The day lilies are almost over. The roses are pondering if they want to give me that great second bloom — possible, but not certain. The larkspur is so over, and my front garden is bleak: it features a weed, Queen Anne’s Lace. The perennial phlox is happy — for now. I figure I have another clove-scented week. The rudbekia hirta (aka Black Eyed Susans) are splendid, filling in the holes that the drooping coneflowers are leaving.
Why the heck didn’t I plant zinnias in May? In my early gardening life I sneered at zinnias, insufferable perennial snob that I was. August in the Midwest is annuals time, when all the classy perennials have wheezed. In the last few years I’ve grown to adore the sturdy prole zinnia that can grow big and tall, or short and silly. The color and size range of the zinnia is incomparable, and God! A cheap package of seeds planted in May guarantees glorious vulgar color in hot dry August. Cheap, tough and flashy: what’s not to love?
I did plant two other annual faves, nasturtiums and cosmos. As with zinnias, you cannot beat them with a stick if your want flowers in your Midwestern garden in August. My beloved Nasties:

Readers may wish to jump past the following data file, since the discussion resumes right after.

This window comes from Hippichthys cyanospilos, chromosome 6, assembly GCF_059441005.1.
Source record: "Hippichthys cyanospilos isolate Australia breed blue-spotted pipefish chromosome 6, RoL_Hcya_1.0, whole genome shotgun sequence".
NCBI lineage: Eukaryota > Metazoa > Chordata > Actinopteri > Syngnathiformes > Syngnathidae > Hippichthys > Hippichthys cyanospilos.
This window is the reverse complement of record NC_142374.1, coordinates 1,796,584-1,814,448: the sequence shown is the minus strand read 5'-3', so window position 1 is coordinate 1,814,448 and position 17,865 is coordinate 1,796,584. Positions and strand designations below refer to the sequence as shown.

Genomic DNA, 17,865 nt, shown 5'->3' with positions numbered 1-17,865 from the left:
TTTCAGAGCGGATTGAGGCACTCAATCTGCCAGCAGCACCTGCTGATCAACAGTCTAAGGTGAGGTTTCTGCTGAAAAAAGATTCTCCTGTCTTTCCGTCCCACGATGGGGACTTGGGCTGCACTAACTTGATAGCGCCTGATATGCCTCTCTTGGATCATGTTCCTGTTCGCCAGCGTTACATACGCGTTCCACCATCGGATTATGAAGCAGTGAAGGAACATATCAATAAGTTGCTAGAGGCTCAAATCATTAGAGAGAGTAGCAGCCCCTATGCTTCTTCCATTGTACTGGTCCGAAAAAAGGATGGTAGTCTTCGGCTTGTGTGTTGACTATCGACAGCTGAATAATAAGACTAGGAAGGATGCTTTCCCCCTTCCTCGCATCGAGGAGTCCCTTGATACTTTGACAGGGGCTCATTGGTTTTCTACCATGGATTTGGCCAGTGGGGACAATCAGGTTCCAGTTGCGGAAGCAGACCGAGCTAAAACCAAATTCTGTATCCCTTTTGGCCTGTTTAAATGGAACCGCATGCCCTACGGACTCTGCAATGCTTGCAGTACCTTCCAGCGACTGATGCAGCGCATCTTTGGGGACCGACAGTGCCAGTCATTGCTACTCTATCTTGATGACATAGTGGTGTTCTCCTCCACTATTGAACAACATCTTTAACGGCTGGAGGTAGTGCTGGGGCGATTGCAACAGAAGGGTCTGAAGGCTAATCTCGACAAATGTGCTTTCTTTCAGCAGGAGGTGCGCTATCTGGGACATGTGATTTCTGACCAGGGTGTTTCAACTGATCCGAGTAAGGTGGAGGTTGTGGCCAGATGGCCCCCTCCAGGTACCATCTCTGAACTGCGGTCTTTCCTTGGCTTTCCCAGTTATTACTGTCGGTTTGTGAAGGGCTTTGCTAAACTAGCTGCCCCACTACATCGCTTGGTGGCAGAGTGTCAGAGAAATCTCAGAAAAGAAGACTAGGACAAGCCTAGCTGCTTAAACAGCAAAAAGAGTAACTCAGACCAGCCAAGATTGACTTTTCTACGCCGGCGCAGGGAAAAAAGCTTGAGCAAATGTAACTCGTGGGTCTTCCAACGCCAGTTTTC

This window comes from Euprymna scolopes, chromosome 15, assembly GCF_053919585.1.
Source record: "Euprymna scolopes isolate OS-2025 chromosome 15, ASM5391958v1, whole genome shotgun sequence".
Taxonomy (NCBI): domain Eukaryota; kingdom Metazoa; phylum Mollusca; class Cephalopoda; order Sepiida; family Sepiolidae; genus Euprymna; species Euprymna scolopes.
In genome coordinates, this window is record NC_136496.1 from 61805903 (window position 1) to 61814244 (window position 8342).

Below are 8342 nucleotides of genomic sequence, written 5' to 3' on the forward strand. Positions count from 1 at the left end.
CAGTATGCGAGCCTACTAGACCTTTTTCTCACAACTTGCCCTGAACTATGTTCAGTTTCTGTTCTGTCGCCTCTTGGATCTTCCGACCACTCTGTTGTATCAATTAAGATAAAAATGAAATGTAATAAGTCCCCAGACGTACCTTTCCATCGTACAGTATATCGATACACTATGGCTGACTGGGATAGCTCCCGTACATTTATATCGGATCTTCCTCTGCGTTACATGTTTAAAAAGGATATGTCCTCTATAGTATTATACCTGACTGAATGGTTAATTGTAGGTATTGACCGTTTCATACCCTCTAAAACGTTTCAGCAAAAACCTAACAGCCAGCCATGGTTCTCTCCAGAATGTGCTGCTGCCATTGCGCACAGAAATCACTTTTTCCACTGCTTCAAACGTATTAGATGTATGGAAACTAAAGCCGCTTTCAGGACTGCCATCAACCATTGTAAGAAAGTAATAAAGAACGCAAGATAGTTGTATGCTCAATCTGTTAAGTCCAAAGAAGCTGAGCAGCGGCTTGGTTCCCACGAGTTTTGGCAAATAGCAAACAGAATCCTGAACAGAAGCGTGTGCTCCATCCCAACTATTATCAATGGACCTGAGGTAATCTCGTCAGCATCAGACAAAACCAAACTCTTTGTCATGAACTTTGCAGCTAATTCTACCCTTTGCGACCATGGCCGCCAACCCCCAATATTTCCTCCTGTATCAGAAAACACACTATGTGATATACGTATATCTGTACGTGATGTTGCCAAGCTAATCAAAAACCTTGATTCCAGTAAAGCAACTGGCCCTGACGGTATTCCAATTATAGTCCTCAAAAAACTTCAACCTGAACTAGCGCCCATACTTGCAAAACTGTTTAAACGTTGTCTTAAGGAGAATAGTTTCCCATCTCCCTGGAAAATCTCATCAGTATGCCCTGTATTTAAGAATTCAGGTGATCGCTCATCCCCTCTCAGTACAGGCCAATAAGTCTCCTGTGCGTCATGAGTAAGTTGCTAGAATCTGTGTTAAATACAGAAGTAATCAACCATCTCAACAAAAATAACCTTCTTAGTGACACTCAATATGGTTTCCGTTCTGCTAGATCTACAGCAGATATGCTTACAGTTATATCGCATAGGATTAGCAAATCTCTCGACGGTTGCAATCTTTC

Cosmos are magic: so many varieties, all that fab palette from white through all the pinks into deep purple. And they’re tall and tough and have lovely lacy foliage. And geez, they always grow from seed.
If you’re a cheap and cheerful seed buying gardener , or even if you aren’t, you must buy this beautiful book: http://www.amazon.com/Garden-Hundred-Packets-Seed/dp/0374160295 “A Garden From A Hundred Packets of Seeds.” It’s inspirational, poetic, helpful and, heaven help me, cheap and cheerful.C and C repeated for emphasis.